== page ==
This game follows on from the earlier episode in the UFO series, but I have picked the series up after quite a long break (I think the last one I played prior to this was XCOM: Apocalypse).
You take control of a base on Mars that has been set-up by some people who have fled Earth after an alien attack, in order to preserve the species. Your aims are to terraform mars, to make it a suitable base, and find out what has happened to those you left behind on earth.
The action is split over a strategic world map, and a tactical mission map. From the world map, you can access all the different aspects of your base, such as research & development, production, base construction, training, squad creation and equipment. It is easy to navigate your way around this screen, and the controls are all very intuitive and will prevent no surprises to anyone with any experience of the genre.
There are an incredibly vast number of technologies in the game to research. The problem with this is that it can be very difficult to choose the right things at the start, and these early choices can have quite an impact in how successful you are. Having said that, the choice you are given does give you the chance to add a distinctive flavour to your games, and this can help with the replay value.
All the characters you have in the game have a major skill, either Technical, Scientific or Military, and some characters can have more than one. In addition, as you progress into the game, you can build robots to fight for you. Each character gains experience as they progress, and can be trained (or upgraded for robots) in new skills. As you complete new areas of research, new skills are opened up.
On the strategic map, the action is similar to the older games, with real-time replaceing the turn based action of yore. The controls for the individual characters in your squad are very easy to use, with left click selecting, and right click performing a context sensitive action. You can also set up a plan by using the shift key, so that actions are carried out one after another. It is also possible to move units in formation by selection them all at once and telling them to move. Unfortunately, there is no way to control which way a formation points, so some re-jigging on move orders can be required.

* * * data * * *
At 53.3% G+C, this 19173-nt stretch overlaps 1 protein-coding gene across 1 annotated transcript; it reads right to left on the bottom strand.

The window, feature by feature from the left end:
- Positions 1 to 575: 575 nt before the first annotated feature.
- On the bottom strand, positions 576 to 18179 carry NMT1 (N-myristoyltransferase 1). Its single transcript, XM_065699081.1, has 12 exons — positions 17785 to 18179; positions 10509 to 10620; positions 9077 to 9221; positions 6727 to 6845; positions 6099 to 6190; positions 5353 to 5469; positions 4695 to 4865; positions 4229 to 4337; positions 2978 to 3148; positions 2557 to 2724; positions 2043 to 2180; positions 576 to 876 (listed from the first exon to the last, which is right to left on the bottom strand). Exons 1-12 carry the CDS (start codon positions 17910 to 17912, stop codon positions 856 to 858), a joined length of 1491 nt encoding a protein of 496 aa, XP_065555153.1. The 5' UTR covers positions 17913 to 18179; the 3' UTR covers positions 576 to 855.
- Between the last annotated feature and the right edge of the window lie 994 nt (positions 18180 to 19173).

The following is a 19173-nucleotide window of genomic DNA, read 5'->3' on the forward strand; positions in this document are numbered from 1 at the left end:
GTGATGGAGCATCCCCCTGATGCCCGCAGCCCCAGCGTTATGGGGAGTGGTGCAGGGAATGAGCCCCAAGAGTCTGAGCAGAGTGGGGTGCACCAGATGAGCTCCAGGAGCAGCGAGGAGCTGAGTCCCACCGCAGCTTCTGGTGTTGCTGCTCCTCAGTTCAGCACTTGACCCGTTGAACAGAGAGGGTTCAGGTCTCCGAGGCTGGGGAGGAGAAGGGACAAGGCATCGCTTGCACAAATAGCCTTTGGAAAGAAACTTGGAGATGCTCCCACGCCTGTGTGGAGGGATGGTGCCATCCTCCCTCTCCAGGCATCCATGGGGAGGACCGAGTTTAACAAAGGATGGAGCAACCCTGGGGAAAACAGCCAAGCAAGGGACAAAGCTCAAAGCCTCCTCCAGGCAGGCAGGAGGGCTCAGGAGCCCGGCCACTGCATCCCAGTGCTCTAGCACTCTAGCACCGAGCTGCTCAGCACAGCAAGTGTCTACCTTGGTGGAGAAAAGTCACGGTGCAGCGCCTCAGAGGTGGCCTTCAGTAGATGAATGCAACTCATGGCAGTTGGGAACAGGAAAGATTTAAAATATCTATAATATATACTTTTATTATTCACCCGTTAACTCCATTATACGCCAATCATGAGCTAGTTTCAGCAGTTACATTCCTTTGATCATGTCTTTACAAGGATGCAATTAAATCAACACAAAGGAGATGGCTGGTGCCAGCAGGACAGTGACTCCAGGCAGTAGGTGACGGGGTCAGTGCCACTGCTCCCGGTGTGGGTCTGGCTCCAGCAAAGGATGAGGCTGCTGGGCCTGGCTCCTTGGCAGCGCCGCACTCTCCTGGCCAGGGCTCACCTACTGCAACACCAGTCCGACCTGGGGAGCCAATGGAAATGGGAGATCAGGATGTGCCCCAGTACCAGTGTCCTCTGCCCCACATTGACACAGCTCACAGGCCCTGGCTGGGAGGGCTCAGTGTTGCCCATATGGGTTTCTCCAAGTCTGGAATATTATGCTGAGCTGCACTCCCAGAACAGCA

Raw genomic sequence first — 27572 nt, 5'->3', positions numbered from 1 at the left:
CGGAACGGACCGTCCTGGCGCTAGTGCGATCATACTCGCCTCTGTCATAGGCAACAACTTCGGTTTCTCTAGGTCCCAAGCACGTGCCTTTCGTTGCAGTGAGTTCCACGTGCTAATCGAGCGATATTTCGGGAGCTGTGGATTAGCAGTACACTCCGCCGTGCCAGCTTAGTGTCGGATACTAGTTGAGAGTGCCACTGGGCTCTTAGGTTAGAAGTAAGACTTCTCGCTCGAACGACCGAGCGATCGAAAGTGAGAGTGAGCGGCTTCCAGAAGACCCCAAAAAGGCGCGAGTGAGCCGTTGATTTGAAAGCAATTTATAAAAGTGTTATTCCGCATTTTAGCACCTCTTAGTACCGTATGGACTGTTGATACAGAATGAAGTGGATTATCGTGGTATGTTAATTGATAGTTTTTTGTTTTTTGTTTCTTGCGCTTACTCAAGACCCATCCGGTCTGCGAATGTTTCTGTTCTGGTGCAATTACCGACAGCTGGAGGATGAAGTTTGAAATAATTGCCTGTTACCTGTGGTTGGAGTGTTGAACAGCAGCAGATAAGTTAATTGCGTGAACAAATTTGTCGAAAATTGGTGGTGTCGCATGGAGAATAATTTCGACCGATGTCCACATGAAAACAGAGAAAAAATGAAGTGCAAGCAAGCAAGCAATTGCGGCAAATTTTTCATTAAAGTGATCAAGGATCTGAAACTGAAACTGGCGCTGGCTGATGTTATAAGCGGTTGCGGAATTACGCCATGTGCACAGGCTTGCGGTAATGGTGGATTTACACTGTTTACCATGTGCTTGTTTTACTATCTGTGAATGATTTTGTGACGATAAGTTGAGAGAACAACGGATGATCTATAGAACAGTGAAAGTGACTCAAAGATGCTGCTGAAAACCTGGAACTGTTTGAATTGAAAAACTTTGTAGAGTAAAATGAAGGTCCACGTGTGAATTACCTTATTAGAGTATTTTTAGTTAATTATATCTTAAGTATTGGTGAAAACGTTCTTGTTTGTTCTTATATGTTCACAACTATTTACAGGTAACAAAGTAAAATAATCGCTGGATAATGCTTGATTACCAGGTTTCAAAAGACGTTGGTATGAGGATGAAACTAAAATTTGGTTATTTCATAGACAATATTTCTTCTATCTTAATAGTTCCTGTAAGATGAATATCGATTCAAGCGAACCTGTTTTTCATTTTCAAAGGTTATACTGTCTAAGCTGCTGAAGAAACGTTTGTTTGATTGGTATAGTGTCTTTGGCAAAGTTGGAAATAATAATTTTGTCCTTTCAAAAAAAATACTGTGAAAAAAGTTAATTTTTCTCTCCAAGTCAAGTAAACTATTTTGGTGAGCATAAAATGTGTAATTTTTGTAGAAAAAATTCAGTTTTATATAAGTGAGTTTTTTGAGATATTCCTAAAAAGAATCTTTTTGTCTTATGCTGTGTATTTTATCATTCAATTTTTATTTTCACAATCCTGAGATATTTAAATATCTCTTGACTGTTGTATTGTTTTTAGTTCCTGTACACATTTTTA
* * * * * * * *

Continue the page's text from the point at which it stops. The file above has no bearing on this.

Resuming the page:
The mission maps are generally quite small, although some mission can be spread over different maps. For instance, in some you have to take an item from an old Martian ruin, requiring you to fight your way in from the surface, and then through the interior. These missions are a blessing, as there seem to be very few maps available, with the same ones re-appearing time and time again.
There are different objectives for the various mission, so you can have a more tactical experience, although they do tend to boil down to the same Kill all the aliens format, with the objective taken care of afterwards.
All in all, this is a very deep and involving strategy game. It takes a long time to work through, and the different technologies available mean that there is plenty of replay value. The most important factor is that it is fun. The strategic elements are not overwhelming, and the tactical missions are just plain fun, and can be approached in various ways.
If you are a fan of the series, or strategy games in general, I would heartily recommend this game.
Mankind has been dealt a cruel blow. We have lost our homeworld. And yet, we are not defeated. Now, we fight for the survival of our race. Now, we fight to conquer a new home for mankind planet Mars. Take command of the UFO: Afterlight task force. The base camp on the surface of Mars is self-sustainable, providing oxygenated air, water and nutrients. Mars is a barren planet, a wasteland of dust and rock. If mankind is to survive, Mars must be tamed. Squad based tactical action and global strategy take centre stage as you manage resources, research advanced technologies and control elite ground troops to secure a new future for humanity.